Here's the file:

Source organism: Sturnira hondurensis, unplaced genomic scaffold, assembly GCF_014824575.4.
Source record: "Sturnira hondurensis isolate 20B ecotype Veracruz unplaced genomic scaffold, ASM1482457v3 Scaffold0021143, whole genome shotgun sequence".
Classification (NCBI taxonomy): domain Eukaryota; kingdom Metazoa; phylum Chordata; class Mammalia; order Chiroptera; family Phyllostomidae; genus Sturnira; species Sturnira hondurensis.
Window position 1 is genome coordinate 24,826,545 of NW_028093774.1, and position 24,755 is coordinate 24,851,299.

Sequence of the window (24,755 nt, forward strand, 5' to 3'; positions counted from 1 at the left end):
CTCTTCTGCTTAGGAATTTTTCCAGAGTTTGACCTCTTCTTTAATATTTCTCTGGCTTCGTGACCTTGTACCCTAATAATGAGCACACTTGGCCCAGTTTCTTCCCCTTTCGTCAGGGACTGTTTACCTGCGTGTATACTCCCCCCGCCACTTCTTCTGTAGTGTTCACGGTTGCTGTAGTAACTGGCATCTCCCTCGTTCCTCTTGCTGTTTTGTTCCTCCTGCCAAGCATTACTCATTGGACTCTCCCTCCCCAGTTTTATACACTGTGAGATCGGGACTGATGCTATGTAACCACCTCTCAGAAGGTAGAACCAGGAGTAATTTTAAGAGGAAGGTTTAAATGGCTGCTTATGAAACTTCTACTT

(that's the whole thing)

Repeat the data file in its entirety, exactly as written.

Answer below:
Source organism: Sturnira hondurensis, unplaced genomic scaffold, assembly GCF_014824575.4.
Source record: "Sturnira hondurensis isolate 20B ecotype Veracruz unplaced genomic scaffold, ASM1482457v3 Scaffold0021143, whole genome shotgun sequence".
Classification (NCBI taxonomy): domain Eukaryota; kingdom Metazoa; phylum Chordata; class Mammalia; order Chiroptera; family Phyllostomidae; genus Sturnira; species Sturnira hondurensis.
Window position 1 is genome coordinate 24,826,545 of NW_028093774.1, and position 24,755 is coordinate 24,851,299.

Sequence of the window (24,755 nt, forward strand, 5' to 3'; positions counted from 1 at the left end):
CTCTTCTGCTTAGGAATTTTTCCAGAGTTTGACCTCTTCTTTAATATTTCTCTGGCTTCGTGACCTTGTACCCTAATAATGAGCACACTTGGCCCAGTTTCTTCCCCTTTCGTCAGGGACTGTTTACCTGCGTGTATACTCCCCCCGCCACTTCTTCTGTAGTGTTCACGGTTGCTGTAGTAACTGGCATCTCCCTCGTTCCTCTTGCTGTTTTGTTCCTCCTGCCAAGCATTACTCATTGGACTCTCCCTCCCCAGTTTTATACACTGTGAGATCGGGACTGATGCTATGTAACCACCTCTCAGAAGGTAGAACCAGGAGTAATTTTAAGAGGAAGGTTTAAATGGCTGCTTATGAAACTTCTACTT